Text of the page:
A few years ago, one of my friends suggested me to become a cybersecurity teacher in high school once a week as part of a program called Gvahim. I have not planned that it will contribute to my professional career, but I find a lot of analogies to my day to day role. I hope you will enjoy a different angle of management 101 guidelines.
The program’s goals were to increase the knowledge of high school students in cybersecurity and increase the number of girls who study computer science. For three years in the program, students studied about Assembly, networks and operating systems, with an emphasis on security.
Unlike traditional materials learned in high school, the lessons in the program put an emphasis on self-learning. The first two semesters were dedicated to learning the theoretical background using self-reading and small coding exercises. The last semester of the year was used to code a large-scale project, which the kids presented at the end of the year.
The format of the program was that a teaching assistant (that’s me!) from the tech industry joined the computer science teacher, for a few hours during the week. While the teacher was the pedagogical authority in the class, my role was to give the kids the tech industry’s perspective on the material. Another goal I had was to find and challenge top performers. The most common techniques I’ve used were raising the standards of those kids’ code, and asking them to help other kids.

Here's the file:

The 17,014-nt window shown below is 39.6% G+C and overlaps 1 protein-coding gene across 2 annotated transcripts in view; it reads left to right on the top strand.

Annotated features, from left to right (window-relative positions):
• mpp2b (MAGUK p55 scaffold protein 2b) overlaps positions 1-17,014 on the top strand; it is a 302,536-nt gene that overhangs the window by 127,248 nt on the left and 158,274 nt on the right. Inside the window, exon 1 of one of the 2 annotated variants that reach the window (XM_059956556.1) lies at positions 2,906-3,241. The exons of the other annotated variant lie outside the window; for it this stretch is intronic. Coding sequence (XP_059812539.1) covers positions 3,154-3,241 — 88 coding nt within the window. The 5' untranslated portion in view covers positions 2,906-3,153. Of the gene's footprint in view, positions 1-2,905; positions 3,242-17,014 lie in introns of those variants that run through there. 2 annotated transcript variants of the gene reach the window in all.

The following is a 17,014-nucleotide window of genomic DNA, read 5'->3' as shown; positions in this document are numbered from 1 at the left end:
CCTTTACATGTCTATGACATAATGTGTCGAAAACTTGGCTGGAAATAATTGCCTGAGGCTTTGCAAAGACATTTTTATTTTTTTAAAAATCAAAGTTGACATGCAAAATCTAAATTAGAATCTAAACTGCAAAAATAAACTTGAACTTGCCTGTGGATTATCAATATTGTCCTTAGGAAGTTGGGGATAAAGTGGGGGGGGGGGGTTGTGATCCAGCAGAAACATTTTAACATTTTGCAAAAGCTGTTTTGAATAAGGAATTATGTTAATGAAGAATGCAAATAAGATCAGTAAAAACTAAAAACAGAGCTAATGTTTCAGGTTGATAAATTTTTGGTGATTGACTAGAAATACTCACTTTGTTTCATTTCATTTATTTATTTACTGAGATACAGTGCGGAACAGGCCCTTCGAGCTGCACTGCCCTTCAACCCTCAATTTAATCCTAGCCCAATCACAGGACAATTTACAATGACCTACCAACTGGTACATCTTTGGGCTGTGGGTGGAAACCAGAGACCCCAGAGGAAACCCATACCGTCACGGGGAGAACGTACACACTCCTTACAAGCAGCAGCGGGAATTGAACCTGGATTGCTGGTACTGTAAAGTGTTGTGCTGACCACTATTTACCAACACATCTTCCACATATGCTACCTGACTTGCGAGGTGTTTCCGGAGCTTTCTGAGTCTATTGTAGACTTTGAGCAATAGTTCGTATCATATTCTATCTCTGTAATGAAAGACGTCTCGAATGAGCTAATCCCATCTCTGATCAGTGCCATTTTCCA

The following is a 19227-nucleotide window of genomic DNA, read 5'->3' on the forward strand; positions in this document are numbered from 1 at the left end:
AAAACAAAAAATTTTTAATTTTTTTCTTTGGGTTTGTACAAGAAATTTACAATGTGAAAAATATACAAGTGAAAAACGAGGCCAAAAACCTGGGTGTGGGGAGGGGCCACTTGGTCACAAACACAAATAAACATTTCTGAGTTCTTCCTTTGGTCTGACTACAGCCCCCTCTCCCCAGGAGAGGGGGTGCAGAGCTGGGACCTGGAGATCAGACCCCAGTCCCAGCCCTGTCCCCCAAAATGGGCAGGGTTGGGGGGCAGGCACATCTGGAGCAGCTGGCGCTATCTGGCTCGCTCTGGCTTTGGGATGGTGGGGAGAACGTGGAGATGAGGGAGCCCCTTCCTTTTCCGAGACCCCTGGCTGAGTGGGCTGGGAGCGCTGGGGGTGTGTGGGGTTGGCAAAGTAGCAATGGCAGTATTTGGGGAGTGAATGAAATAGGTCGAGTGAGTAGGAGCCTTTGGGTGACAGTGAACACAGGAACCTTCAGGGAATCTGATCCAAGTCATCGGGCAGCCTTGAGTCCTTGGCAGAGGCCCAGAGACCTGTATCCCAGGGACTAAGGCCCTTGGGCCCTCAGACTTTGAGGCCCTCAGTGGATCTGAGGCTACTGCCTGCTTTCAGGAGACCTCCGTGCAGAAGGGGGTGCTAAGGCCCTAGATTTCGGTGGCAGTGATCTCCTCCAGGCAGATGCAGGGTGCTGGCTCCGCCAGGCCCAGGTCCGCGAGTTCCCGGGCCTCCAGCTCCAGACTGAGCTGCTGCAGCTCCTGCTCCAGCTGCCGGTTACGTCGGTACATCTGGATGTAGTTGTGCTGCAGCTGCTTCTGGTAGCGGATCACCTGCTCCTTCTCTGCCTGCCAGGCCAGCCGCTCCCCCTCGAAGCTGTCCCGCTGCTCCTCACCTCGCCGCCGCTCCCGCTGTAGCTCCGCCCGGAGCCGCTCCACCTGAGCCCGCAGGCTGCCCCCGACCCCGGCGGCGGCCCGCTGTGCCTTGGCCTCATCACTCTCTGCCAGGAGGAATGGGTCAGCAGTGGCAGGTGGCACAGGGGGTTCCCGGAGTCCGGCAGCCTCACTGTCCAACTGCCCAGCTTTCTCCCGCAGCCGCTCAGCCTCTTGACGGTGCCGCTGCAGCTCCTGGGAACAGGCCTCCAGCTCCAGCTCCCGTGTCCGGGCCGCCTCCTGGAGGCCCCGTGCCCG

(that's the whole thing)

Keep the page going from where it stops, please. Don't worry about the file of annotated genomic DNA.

The busiest time was at the end of the year, in which the kids were working on a different project of their choice. For example DOS game like chicken runners in assembly and a chat application in python. In that time, different kids dealing with different problems, which was more of a challenge for me. Last but not least, I had to give special attention to girls, whose ratio in the industry is pretty low.
During this time, my role was changed and I became a team lead. Though it was a gradual change, I feel there are a lot of similarities between those roles. Actually, the time in the class was much more intense. Mentoring 30 kids is more challenging than mentoring 5 experienced developers.